Judge Rules Illinois Residents Can Sue Facebook For Photo-Tagging - NBC Chicago

Judge Rules Illinois Residents Can Sue Facebook For Photo-Tagging

The lawsuit can proceed to trial after a California judge last week denied Facebook's motion to dismiss the case, according to court documents

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    Judge Rules Illinois Residents Can Sue Facebook For Photo-Tagging
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    Facebook's photo-tagging feature uses facial recognition technology to "extract biometric identifiers" from photographs that have been uploaded to the social media website.

    Facebook's photo-tagging feature, which relies on facial recognition technology, has the social media giant facing a class-action lawsuit after a judge ruled users in Illinois could sue the company for gathering their biometric information.

    The lawsuit can proceed to trial after a California judge last week denied Facebook's motion to dismiss the case, according to court documents filed May 5 and posted by Arstechnica.com.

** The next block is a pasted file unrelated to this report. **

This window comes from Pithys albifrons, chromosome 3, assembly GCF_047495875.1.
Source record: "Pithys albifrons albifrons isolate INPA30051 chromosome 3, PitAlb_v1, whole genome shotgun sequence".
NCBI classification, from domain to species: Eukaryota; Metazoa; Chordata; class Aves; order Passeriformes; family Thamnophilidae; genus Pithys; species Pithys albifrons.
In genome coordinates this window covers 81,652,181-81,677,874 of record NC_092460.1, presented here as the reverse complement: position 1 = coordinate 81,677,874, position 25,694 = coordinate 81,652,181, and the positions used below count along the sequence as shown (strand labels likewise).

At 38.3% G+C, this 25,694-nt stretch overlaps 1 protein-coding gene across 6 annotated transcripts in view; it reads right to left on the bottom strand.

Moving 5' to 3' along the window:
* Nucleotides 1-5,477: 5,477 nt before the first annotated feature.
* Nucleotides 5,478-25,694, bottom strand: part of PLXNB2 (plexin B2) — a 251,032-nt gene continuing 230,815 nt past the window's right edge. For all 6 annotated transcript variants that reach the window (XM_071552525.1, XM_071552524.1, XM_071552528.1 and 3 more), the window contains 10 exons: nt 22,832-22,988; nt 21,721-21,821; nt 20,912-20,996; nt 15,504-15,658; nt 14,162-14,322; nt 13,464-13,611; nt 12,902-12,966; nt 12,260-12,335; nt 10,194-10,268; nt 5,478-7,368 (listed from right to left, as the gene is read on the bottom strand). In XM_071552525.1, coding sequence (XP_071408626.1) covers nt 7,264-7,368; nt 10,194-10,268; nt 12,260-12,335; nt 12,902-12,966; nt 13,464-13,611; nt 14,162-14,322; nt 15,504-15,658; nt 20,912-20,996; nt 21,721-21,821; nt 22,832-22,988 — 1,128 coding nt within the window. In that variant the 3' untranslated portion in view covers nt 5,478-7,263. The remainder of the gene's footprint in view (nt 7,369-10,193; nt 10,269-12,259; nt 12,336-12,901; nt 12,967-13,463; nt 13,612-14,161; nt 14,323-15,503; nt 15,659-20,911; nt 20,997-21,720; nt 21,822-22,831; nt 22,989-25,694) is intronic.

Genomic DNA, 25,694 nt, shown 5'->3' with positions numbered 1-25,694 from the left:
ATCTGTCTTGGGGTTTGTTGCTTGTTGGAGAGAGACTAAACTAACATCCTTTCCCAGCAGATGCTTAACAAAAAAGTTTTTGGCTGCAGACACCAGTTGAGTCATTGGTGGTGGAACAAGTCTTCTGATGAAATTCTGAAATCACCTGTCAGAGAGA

Facebook's photo-tagging feature uses facial recognition technology to "extract biometric identifiers" from photographs that have been uploaded to the social media website. The program was launched in 2010 with the objective of encouraging tagging among friends on Facebook.

    Illinois' Biometric Information Privacy Act (BIPA) seeks to regulate the use of biometrics because the information collected is unique to each individual and "once compromised, the individual has no recourse." The statute points out that even social security numbers can be changed, but biometric information is forever tied to an individual.

    The three plaintiffs, Nimesh Patel, Adam Pezen and Carlo Licata, are arguing that this technology violates Illinois' BIPA law, which restricts how companies obtain biometric data.

    Both parties agreed to transfer the lawsuit from an Illinois court to one in California where the three cases were consolidated into a single action. Facebook had argued that BIPA is not applicable under California law and that tag suggestions are not applicable.

    The judge ruled that Illinois law applies because the state "will suffer a negation of its biometric privacy protections for its citizens if California law is applied."

    In contrast, California will suffer minimally if BIPA is applied because the state lacks thorough biometric protections, the judge ruled. 

    Ars Technica first reported on the ruling.